Fritz and the in-laws…

My 3xgreat Uncle Fredrick (Fritz) Isserstedt, jr. was the only son of Fredrick and Wilhelmena Isserstedt. He was born in Gotha, Germany on the 8th of March in 1852. And was only 3 years old when the family made  their 49 day voyage over the Atlantic Ocean to America on the ship ‘Elise Rühke.’

When he was 29 years old Fritz married Phoebe Coon in Sheboygan County, Wisconsin, where the Isserstedts had established their new home. A few years later, in 1886, Fritz and Phoebe ‘purchased’ land from Phoebe’s parents Benjamin and Philena Coon. But this wasn’t just a simple transfer of money for property, there were some interesting stipulations with this purchase.

This indenture made this 5th day of Feb. 1886 between Benjamin Orrin Coon and Philena R. Coon his wife all of Sheboygan County Wisconsin parties of the first part and F. J. Isserstedt of said County party of the second part. 

…..on the following terms and conditions to wit: 

The said F. J. Isserstedt shall furnish one half of all seed neccessary to be used on the said premises the said Benjamin Orrin Coon the other half each to furnish one half of the cows to be kept on the farm the said F. J. Isserstdt to turn over one half of the proceeds of the farm at the end of each season to Benjamin Orrin Coon as the consideration for this conveyance made to him of the said premises and in case said Benjamin Orrin Coon shall die before his wife does, then said Isserstedt or his heirs or assigns shall turn over to the wife of said Coon the one half of the said proceeds during the term of her natural life.  

It is further agreed between the parties that when it is necessary to have new machinery or farm implements on the farm each is to furnish one half of the expense of such new machinery or farm implements.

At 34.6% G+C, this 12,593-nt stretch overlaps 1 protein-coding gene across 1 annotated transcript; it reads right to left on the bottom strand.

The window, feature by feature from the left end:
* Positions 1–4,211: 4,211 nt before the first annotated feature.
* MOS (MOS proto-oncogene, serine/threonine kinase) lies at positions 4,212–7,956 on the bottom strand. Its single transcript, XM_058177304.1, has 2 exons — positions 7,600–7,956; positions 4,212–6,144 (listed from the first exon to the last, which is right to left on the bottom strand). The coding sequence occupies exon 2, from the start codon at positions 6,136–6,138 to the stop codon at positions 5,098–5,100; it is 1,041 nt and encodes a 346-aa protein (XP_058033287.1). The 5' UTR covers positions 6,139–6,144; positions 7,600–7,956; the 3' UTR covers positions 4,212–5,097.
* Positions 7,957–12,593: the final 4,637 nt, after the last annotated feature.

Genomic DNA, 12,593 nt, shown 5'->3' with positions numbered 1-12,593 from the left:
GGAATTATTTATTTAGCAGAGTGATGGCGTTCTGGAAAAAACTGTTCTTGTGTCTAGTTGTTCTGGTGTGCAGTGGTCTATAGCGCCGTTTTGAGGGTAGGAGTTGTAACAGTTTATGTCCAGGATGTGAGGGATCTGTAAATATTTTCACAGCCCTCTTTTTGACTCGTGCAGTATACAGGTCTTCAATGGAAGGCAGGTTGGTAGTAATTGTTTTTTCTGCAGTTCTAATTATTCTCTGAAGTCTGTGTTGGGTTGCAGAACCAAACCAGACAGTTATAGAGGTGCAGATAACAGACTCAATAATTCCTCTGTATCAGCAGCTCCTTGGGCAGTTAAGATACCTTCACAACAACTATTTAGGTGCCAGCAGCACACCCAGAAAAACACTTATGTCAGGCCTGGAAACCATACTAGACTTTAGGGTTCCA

The said party of the first part shall furnish a good able bodied man to work on the farm eight months in the years commencing about March 14 of each year each party shall furnish one half of the trains or teams necessary to do the work on the farm. 

The party of the first part and his wife shall have the privilege of residing in the dwelling house from on said described premises and in case a new house shall be [built on the?] premises by the parties of the second part the first part shall have the privilege of residing in such new house in suitable manner to be provided for them by the parties of the second part during the terms of their natural lives.

It is further agreed between the parties that a failure to perform any of the conditions of the foregoing agreement shall under this conveyance absolutely void and the party of the second part shall become a tenant at sufferance of the parties of the first part in case this agreement beomes void as aforesaid and be liable to be recorded as such tenant. 

So instead of giving the in-laws money for the property, they made a deal to work the land together with each couple doing their part to share in the profits and expenses as long as the in-laws can continue to live on the land and even move in to any new digs built on the property, if they so desire.

Another example of land records doing more than just showing a transfer of property, here you find some interesting family dynamics. (See documents below.)

Digital image of deed.1


Sheboygan County Wisconsin, Register of Deeds; Deeds (1839-1886) and index to deeds (1839-1888); Warranty deeds, v. 53 1883-1884 Deeds, v. 54 1883-1887   –  FHL film #1,392,913 – vol. 36, page 453 [image 1213]:


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To John…

I ran across this image while researching my Rosa and Cross families from Niagara County, New York. I thought that it was fitting to share.

John Brooks my 4xgreat grandfather died in Niagara County in 1815 during the war of 1812. There most likely was no transportation of his body back home to his family, it would have been extremely difficult. It is doubtful that there was a headstone or permanent marker for him either. I have certainly not run across one in my cemetery searches.

But I did find a lovely memorial for those unnamed soldiers who died in the Fort Niagara area during the War of 1812. While the memorial mentions those who died in action or of wounds, and John died of an illness, I still consider this for him. After all, he did put his life on the line for his country and survived a bloody battle. It is not his fault he died of an illness, which could have been contracted because of wounds he received in the line of duty.

This image was found at the findagrave website. It is from the Old Fort Niagara Cemetery.